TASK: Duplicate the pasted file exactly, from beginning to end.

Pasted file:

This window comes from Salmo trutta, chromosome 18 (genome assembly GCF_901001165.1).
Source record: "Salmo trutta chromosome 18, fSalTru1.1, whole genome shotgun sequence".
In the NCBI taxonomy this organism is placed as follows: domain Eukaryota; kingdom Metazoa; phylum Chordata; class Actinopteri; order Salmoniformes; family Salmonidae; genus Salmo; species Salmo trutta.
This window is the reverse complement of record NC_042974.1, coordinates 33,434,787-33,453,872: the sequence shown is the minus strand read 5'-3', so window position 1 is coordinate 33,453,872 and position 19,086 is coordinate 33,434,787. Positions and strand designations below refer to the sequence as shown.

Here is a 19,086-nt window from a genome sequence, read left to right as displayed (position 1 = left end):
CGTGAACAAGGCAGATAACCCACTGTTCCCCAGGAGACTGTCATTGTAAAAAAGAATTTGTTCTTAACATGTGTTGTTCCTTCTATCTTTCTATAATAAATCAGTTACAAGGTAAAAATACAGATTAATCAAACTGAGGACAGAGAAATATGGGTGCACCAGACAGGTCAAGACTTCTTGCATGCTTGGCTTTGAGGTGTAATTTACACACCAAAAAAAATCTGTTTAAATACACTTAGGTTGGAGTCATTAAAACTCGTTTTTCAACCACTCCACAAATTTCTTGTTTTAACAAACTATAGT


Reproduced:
This window comes from Salmo trutta, chromosome 18 (genome assembly GCF_901001165.1).
Source record: "Salmo trutta chromosome 18, fSalTru1.1, whole genome shotgun sequence".
In the NCBI taxonomy this organism is placed as follows: domain Eukaryota; kingdom Metazoa; phylum Chordata; class Actinopteri; order Salmoniformes; family Salmonidae; genus Salmo; species Salmo trutta.
This window is the reverse complement of record NC_042974.1, coordinates 33,434,787-33,453,872: the sequence shown is the minus strand read 5'-3', so window position 1 is coordinate 33,453,872 and position 19,086 is coordinate 33,434,787. Positions and strand designations below refer to the sequence as shown.

Here is a 19,086-nt window from a genome sequence, read left to right as displayed (position 1 = left end):
CGTGAACAAGGCAGATAACCCACTGTTCCCCAGGAGACTGTCATTGTAAAAAAGAATTTGTTCTTAACATGTGTTGTTCCTTCTATCTTTCTATAATAAATCAGTTACAAGGTAAAAATACAGATTAATCAAACTGAGGACAGAGAAATATGGGTGCACCAGACAGGTCAAGACTTCTTGCATGCTTGGCTTTGAGGTGTAATTTACACACCAAAAAAAATCTGTTTAAATACACTTAGGTTGGAGTCATTAAAACTCGTTTTTCAACCACTCCACAAATTTCTTGTTTTAACAAACTATAGT